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When Jennifer Hudson took the Tony Awards stage last year to perform “Neverland” from Finding Neverland, the first Broadway show under Harvey Weinstein‘s Weinstein Live banner, hopes were high for the then-yet-to-open show’s Tony prospects.
But the stage-hogging move by Weinstein — featuring a singer who was not in the show’s cast — caused a backlash in the Broadway community. “The Tony committee spanked us by being unorthodox,” Weinstein says. “The Broadway community likes to do things a certain way, and I think we paid the price for it. If I had to do it all over again, maybe I wouldn’t have done it.”
Still, Neverland was invited back to the performance lineup at this year’s show, to promote the Finding Neverland concept album (June 9 via Republic Records) featuring an all-star lineup that includes Jennifer Lopez, John Legend, Christina Aguilera and Jon Bon Jovi performing songs from and written for the musical penned by co-writers Gary Barlow (Take That) and Eliot Kennedy. The show’s star, Matthew Morrison, is also featured on showcase ballad “We Own the Night.” The show’s cast, led by Morrison and Kelsey Grammer, will be on hand to perform lead single “Stronger” on the June 7 Tonys telecast, followed by a Good Morning America performance featuring Kiesza the next day.
Though Finding Neverland is the first original Broadway musical to get the pop-star treatment in over 15 years (Elton John peaked at No. 29 on the Hot 100 in 1999 with LeAnn Rimes‘ “Written in the Stars,” from John’s Tim Rice co-penned musical Aida), Weinstein hopes it’s not the last. “The only thing that semi-impresses my five kids is that I know a couple of rock stars,” says Weinstein, who personally recruited Bon Jovi, Aguilera, Legend and Rita Ora (“my wife [Marchesa’s Georgina Chapman] dressed her a few times.”) “It’s super important to build a bridge between the youth today and Broadway,” Weinstein says. “It can be done, and I think this is gonna be a unique way to do it.”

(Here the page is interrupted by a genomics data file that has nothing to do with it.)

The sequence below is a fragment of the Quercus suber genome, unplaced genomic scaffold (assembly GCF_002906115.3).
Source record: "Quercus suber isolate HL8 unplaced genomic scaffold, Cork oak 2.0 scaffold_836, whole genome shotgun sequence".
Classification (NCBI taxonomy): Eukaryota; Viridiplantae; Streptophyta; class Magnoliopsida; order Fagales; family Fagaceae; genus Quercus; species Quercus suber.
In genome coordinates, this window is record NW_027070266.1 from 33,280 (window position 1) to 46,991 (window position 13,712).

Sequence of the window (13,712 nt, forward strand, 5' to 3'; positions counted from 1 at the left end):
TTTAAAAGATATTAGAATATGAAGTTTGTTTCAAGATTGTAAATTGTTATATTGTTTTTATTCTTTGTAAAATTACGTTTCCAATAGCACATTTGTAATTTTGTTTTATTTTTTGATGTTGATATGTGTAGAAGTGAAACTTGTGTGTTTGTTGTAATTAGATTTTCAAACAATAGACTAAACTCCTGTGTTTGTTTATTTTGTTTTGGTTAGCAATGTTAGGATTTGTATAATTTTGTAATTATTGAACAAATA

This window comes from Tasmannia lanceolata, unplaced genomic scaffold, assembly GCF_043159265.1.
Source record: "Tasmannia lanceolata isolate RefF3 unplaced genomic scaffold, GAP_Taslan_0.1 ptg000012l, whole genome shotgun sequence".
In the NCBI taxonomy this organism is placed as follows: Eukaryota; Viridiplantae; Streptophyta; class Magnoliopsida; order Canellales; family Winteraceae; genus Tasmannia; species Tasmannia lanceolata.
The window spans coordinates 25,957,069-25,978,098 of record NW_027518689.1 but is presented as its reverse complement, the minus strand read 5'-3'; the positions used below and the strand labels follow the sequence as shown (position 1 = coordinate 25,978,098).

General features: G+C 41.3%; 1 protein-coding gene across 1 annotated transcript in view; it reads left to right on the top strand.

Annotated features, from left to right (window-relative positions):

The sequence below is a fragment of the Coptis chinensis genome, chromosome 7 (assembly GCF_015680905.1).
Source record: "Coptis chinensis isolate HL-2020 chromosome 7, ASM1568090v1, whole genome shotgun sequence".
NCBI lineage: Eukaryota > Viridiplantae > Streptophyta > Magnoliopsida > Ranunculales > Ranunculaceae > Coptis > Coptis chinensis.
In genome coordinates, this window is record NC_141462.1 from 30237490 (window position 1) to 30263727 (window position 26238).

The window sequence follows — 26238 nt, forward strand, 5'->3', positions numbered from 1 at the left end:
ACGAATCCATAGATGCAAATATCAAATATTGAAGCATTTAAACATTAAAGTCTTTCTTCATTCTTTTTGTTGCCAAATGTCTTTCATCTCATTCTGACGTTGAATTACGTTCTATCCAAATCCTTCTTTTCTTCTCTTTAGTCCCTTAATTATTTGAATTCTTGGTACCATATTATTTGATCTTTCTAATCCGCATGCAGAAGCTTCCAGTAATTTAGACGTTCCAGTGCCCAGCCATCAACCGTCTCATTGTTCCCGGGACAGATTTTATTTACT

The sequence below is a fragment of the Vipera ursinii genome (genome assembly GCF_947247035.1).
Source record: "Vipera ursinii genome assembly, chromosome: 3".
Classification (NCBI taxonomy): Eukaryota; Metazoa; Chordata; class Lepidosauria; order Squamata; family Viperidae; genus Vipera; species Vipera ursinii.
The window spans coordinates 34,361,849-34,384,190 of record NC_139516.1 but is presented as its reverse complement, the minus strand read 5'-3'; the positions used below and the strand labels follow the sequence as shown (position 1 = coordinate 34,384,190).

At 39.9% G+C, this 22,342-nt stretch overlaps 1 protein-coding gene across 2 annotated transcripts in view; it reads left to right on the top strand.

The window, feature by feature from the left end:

Universal, meanwhile, tapped artists like Nick Jonas, Zendaya, Pentatonix, Christina Perri and The Goo Goo Dolls with the help of UMG chairman Lucian Grainge, head of U.S. recorded music Michele Anthony and Republic’s chairman Monte Lipman and exec vp Tom Mackay, who says vocal chops were the primary consideration point for each artist. “These songs are difficult,” Mackay tells Billboard. “Anybody who knows about material performed on Broadway knows that you have to have a lot of range and a lot of talent. We would live with the songs in demo form, then sit there and say, ‘Who do we think can really nail this?’ ”
Adds Barlow, “Usually there’s a reason these things haven’t been done recently, but the process was surprisingly smooth. I’d love this record to bridge my pop world with the musical theater world — they should exist together.”
Though Weinstein doesn’t take this particular awards snub personally (“I’ve had enough in that area”), he does lament the fact that his bold move hurt actors Morrison, Kelsey Grammer and Laura Michelle Kelly. “Tony love is very nice for a show, especially our cast. But this has nothing to do with Matthew or Kelsey or Laura Michelle or [director] Diane [Paulus]. This was Broadway saying, ‘Hey, Hollywood boy, you and Denzel [Washington] and your buddy Jake [Gyllenhaal], this is our turf. Play by the rules or don’t.'”
And Weinstein is already listening: Plans are already underway for Weinstein Live’s next Broadway foray, a musical adaptation of Around the World in 80 Days, with Kennedy and Barlow back again in the songwriting helm. And yes, he may play a little nicer on the next go-round: “We’ll try to find the happy medium.”
This article originally appeared on Billboard.com.
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Jon M. Chu